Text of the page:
The Harbinger Online

Building Confidence

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Senior Kristina Arakelov puts on her favorite Flag Nor Fail shirt, laces up her black Nike tennis shoes and grabs her Powerbeats 2 headphones. She begins her drive to the Carriage Club, a place she considers her second home. For the past four years, she has spent nearly every day working out in the club’s fitness room.

Arakelov started bodybuilding at the end of her freshman year because she wanted a more sculpted figure and found that it the perfect way to build both confidence and character.  Currently, Arakelov is bodybuilding for personal reasons, but has considered entering competitions in the future when she reaches a more advanced level.

Throughout Arakelov’s childhood, she considered herself overweight and was insecure about how others perceived her. She struggled with her appearance and thought everything needed improvement. Her body was the main thing she wanted to change about herself, but she didn’t know where to begin.

Arakelov played tennis, but the sport alone wasn’t enough to lose the weight she wanted. She researched different training and nutritional information and became interested in bodybuilding.

“Bodybuilding is like an art,” Arakelov said. “You get to shape your body any way you want.”

Before Arakelov started to bodybuild, she weighed 140 pounds, which according to the Body Mass Index (BMI) was overweight for a person of her height. She lost around 30 pounds by doing cardio, but then her weight went back up to 120 pounds because of muscle gain through weight training. She got workout ideas from famous bodybuilder Bradley Martyn, and began a regimented training program. On Mondays she focuses on her arms by using the curl bar, Tuesdays are devoted to chest workouts such as the bench press, and so on.

“No one is perfect, but that keeps me motivated, knowing that there is always something that can be improved,” Arakelov said.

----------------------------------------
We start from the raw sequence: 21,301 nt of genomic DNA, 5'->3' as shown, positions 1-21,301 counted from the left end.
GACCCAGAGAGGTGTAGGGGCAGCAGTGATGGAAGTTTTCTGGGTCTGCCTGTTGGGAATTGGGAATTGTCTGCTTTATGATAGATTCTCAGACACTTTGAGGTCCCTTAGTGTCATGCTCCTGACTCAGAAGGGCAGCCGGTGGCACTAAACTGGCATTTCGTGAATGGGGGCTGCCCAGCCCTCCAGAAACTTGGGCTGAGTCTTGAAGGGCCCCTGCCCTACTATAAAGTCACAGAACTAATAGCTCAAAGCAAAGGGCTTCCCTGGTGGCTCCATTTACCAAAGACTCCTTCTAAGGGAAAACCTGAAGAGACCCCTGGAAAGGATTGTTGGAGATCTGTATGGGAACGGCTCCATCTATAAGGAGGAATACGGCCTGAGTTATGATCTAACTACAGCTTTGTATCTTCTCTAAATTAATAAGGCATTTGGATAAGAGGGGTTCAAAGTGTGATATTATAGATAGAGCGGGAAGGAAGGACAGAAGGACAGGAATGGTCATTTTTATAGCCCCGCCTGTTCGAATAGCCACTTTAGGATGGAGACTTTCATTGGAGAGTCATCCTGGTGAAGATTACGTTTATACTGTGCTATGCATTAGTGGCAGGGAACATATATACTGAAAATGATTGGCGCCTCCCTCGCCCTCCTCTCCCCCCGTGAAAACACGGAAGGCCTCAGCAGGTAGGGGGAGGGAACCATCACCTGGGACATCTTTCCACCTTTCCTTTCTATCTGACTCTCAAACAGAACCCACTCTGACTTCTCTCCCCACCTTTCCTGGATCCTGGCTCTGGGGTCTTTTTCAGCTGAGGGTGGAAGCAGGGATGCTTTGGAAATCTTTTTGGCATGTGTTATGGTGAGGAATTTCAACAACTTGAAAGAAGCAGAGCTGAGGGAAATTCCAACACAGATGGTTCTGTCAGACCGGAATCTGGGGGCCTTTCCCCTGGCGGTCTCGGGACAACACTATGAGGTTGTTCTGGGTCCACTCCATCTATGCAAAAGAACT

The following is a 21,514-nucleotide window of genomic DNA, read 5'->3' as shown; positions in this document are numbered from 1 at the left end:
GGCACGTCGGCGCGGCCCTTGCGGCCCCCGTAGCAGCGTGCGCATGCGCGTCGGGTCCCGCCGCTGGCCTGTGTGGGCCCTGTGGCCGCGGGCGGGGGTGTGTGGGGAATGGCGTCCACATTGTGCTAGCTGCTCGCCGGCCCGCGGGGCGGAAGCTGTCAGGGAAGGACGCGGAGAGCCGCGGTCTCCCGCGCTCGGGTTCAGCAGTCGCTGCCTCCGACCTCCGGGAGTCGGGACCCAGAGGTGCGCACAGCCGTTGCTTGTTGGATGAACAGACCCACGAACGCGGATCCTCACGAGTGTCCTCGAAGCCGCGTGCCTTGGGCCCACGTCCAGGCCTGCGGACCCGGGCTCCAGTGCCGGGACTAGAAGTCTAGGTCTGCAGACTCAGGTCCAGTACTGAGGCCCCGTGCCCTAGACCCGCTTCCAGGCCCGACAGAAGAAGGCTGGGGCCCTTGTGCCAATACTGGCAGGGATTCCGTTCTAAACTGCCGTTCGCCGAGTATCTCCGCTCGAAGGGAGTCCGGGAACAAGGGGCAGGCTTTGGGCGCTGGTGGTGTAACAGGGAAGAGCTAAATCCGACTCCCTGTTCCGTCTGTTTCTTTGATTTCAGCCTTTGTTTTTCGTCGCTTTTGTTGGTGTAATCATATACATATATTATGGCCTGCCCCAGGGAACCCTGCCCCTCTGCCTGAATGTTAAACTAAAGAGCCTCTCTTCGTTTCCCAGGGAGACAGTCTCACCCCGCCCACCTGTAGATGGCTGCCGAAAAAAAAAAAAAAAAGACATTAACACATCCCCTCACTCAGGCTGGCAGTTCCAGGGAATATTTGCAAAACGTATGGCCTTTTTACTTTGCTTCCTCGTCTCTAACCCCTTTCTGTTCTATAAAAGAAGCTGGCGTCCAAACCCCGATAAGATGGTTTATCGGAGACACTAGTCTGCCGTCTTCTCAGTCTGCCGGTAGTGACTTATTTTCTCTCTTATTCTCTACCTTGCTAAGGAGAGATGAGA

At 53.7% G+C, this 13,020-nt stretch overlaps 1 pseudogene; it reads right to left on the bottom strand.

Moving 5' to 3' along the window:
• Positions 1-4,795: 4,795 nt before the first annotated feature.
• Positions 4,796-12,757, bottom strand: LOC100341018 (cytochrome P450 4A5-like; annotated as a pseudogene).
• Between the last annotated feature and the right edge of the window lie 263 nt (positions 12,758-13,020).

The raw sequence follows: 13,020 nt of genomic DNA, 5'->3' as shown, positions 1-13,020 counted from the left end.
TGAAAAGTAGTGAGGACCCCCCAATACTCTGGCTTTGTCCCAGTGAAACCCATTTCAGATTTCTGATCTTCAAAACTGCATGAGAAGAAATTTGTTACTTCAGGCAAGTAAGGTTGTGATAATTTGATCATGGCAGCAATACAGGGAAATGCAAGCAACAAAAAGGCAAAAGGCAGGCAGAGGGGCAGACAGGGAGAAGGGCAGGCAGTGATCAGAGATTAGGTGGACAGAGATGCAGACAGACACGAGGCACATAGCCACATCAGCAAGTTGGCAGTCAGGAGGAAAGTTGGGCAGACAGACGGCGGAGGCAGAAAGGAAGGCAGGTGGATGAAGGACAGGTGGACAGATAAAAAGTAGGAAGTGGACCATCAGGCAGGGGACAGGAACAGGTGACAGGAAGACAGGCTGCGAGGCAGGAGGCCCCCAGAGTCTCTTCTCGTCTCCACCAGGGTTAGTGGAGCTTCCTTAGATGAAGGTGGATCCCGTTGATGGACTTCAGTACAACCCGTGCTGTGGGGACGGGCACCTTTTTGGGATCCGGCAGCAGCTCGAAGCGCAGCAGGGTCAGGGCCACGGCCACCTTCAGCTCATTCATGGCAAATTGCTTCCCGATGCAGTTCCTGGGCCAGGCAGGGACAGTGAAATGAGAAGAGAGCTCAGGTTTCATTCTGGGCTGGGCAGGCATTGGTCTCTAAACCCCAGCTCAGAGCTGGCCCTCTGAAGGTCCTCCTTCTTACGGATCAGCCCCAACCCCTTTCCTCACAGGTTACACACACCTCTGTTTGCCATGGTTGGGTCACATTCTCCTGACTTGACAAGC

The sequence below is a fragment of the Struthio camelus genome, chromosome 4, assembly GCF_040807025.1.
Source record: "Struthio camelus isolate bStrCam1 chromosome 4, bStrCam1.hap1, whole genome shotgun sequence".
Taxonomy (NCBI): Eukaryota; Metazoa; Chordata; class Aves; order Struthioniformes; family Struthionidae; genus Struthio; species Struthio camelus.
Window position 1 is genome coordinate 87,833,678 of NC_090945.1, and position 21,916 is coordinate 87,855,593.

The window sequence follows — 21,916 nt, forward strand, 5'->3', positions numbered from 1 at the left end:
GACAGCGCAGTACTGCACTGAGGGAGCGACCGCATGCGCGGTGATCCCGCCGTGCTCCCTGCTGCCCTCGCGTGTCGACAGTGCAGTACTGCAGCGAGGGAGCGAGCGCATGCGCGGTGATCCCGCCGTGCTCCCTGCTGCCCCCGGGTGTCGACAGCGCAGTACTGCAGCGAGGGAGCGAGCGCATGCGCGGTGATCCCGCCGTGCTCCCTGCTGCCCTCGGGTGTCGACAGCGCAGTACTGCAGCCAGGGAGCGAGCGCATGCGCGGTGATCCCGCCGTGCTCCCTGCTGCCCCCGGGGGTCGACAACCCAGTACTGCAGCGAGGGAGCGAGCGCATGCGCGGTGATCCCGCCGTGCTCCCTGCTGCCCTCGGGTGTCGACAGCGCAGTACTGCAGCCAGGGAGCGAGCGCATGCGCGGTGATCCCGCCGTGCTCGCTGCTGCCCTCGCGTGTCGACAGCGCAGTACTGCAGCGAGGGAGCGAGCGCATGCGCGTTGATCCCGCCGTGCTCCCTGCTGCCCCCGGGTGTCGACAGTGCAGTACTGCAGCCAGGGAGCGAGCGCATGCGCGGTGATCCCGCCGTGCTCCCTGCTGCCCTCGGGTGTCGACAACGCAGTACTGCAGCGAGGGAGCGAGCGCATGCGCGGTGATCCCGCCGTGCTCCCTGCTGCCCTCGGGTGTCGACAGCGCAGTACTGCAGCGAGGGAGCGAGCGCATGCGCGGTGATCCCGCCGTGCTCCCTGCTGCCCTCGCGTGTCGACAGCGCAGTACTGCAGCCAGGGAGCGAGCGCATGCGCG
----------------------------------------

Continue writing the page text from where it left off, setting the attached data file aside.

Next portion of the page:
Arakelov put together a strict diet for herself based on foods praised by famous female bodybuilder, Paige Hathaway. For breakfast, she eats up to four eggs (her favorite source of protein) and a piece of fruit, usually a banana. Lunch consists of vegetables and a protein shake. For dinner she eats meat (either chicken or steak), salad and a couple of slices of bread. She follows her diet on a daily basis but sets aside one “cheat day” per week where she can eat sweets.

At first, Arakelov found it difficult to stay motivated. She didn’t feel like she knew what she was doing, and she would always compare her diet to others. Arakelov also didn’t have anyone who supported her decision to bodybuild. Her parents tried to hold her back from the activity because they thought it would make her seem less feminine, and her classmates would judge her for being a female in a male dominated practice.

“At times throughout the process I would feel alone and empty inside,” Arakelov said.

Her inspirations, Martyn and Hathaway, helped her from feeling alone because she saw how they overcame negativity and continued doing what they loved with a strong and confident attitude.

“I’m a huge advocate for women to do weight training,” Hathaway said in an interview with Women’s Health. “One misconception I’m sure you’ve heard a lot is that if girls go to the gym, they’re going to look manly, they’re going to look bulky, or they’re just not going to look feminine anymore.”

Arakelov’s advice for anyone who is wanting to start bodybuilding is to only add a little weight each session and to take it slow. Overtraining can lead to serious injuries which can occur due to many things such as working at a high intensity for too long, lack of nutrition or lack of recovery time in between workouts.

“People think that if a girl does bodybuilding she will look like a guy,” Arakelov said. “I want people to know that just because I lift, doesn’t mean I’m any less of a girl.”

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